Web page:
Introducing 5G IoT sensors into supply chains could mean fewer losses due to manual inefficiency or misplaced containers. As 5G technologies introduce more intelligent supply chain management, there could be potential for increases in production, streamlined logistical processes, and reduced costs.
The way restaurants interact with customers, prepare food, and deliver meals will continue to evolve as 5G gains adoption.
5G-enabled IoT devices could improve food tracking and waste disposal. Ordering platforms, from menus to drive-throughs, could evolve into more immersive and interactive experiences for customers, as 5G allows enhanced performance with better speeds and lower latency.
5G-connected drones could allow restaurants to send out more food deliveries.
Kitchen employees could be trained using 5G-connected AR/VR experiences, saving valuable inventory. 5G connectivity could also finally enable widespread adoption of robotics in restaurants.
With all of these new 5G technologies, the restaurant industry is likely to see reduced costs, more efficient food production, and enhanced consumer experiences. 18. Tourism
5G is providing the wireless infrastructure for the concept of “smart tourism” to emerge. It could bring in more tourists to destinations and provide them with more immersive experiences.
Many tourism organizations are already researching and developing 5G-connected technologies to improve their tourist destinations.
For example, the West of England Combined Authority has awarded a £5-million grant to trial AR/VR experiences in major tourist attractions in Bath and Bristol. The BBC, Aardman, and the University of Bristol will work on content and tech developments for the project.
“Imagine a virtual Roman soldier showing you around the Roman Baths, now imagine this moving 360 degrees on your mobile phone at a resolution you have never experienced before — that’s what 5G technology can offer,” said West of England Mayor Tim Bowles.
Ericsson has partnered with leading Russian telecommunications operator Rostelecom to deploy a 5G trial network at the State Hermitage Museum in St. Petersburg, one of the largest art museums in the world. Ericsson’s 5G technology is currently being used to enhance museum tours and even restore art with remote-controlled robotics.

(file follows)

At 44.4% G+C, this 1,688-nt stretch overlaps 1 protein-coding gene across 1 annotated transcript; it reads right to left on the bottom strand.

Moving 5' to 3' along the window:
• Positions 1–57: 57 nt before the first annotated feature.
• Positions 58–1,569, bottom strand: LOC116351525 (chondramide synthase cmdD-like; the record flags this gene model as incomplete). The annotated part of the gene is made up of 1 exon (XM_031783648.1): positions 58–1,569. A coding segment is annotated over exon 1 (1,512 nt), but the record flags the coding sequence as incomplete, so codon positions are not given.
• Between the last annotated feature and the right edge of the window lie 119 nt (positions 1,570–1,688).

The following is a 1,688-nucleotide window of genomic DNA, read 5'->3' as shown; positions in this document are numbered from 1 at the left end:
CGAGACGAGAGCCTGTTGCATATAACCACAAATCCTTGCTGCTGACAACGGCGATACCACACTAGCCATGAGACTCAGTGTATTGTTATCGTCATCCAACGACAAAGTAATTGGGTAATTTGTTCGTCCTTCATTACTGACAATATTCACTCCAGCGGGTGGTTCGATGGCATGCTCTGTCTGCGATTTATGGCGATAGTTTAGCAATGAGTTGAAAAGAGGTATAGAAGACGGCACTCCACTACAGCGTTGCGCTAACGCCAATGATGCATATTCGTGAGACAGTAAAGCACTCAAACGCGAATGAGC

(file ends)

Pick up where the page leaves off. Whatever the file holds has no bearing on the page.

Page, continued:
Communication is key when it comes to military strategies. Real-time data collection and transmission to devices within communication networks are crucial, and 5G technology could minimize the speed of data transmission.
Enhanced connectivity could minimize confusion and delay while relaying information in a life-threatening situation in the field. This could help prevent injuries and deaths in war zones.
5G technology will be important in military supply chain upkeep, as well. Better data collection on material usage can help with future military budgeting by providing a clearer understanding of spending and resources.
20. Marketing & Advertising
5G could play a key role in transitioning display advertising toward social immersive experiences, bringing content and audiences closer together.
Mobile display advertising is expected to become a $178B global market by 2028, according to Intel research. 5G could help businesses overcome the scale, delivery, and measurement issues they currently face when dealing with mobile ad campaigns.
5G could help marketing and advertising transition from banner-based ads to moving images and video. It could even give rise to new ad formats in VR and AR. 5G could also make it possible to measure ad effectiveness in real time through eye tracking and biometrics.